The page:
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Thread: Ivpag

  1. #1

    Ivpag

    test tetst
    Last edited by prashantsondkar; 10-14-2011 at 01:25 PM.

  2. #2
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    There should be no issue with a problem of this size. Write out all the values in PARAM(1:20) before the call.
    Dickie T. Bird

  3. #3
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    Yes, the routine has the internal work arrays allocated with the SAVE attribute. So call with IDO=3 to release the work store. This is important if you continue on with another model for example. You could also bring the defns of PARAM outside the loop and cut the size of PARAM(4) back to a smaller value. I would leave it at the default unless you get an error message that the integrator took too many steps. You have repeated the comment in defns of PARAM(12) and PARAM(13). Look at the model example 3 in the documentation for the integrator, FNL version 7. Follow the same steps except use your own model.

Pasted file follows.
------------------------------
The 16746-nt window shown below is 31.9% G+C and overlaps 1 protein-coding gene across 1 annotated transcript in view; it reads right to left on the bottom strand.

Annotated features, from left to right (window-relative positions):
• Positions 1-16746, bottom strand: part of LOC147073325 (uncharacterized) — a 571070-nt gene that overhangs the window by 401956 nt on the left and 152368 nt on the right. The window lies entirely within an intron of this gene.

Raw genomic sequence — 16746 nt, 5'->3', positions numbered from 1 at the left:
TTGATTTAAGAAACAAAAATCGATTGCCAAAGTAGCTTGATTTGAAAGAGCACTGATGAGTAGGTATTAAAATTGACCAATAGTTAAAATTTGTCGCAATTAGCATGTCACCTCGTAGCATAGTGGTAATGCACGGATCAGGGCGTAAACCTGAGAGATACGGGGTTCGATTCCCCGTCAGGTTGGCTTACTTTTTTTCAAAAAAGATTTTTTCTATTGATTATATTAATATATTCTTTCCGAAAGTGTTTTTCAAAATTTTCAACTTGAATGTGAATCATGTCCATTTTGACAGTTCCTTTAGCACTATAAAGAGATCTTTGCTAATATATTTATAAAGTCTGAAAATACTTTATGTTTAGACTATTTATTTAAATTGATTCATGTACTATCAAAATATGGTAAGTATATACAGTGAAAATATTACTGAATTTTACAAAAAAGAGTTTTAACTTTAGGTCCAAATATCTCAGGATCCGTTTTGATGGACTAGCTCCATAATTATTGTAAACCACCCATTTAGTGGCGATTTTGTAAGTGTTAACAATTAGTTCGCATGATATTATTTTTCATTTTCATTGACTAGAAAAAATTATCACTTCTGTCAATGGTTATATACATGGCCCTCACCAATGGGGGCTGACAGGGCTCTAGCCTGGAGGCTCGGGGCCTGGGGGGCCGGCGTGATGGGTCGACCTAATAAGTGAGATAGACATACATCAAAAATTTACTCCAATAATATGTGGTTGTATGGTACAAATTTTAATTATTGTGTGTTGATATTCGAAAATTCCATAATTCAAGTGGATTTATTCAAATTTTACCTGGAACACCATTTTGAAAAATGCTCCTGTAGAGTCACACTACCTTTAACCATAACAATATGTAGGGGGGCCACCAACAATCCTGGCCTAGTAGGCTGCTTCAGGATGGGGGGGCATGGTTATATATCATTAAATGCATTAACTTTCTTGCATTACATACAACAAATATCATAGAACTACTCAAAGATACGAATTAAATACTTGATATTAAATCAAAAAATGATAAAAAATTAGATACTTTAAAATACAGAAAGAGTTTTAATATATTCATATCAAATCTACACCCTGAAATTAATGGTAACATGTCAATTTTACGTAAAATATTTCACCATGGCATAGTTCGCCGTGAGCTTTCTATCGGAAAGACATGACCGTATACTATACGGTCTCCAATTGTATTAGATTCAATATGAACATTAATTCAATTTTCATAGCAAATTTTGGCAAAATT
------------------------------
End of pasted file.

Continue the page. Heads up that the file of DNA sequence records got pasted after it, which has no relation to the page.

Dickie T. Bird

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    Attach your driver, perhaps leaving out the routines f1, jac1. The short story is that storage is released after making your integration steps and before starting again with IGO=1. There is no need to release the storage during the intervening steps. Perhaps it will clear up when your code is made available. A full running driver would be best, of course. You can send this with a private message, attaching the file.
    Dickie T. Bird

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    Do 199 K = 1, NPTS
    Ttm(K) = tout
    tout = tout + DT
    IF(K .eq. NPTS) IDO=3 !<= New line


    This new line is important here. You are calling the integrator several times in your outer loop. Each time you finish an inner set of calls, IDO=3 releases storage. Your code was not executed so there may still be issues.
    Dickie T. Bird

  6. #6
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    That new line should come just before the call to DIVPAG. The way you wrote this it is hard to tell. You had best get in touch with post-sales support.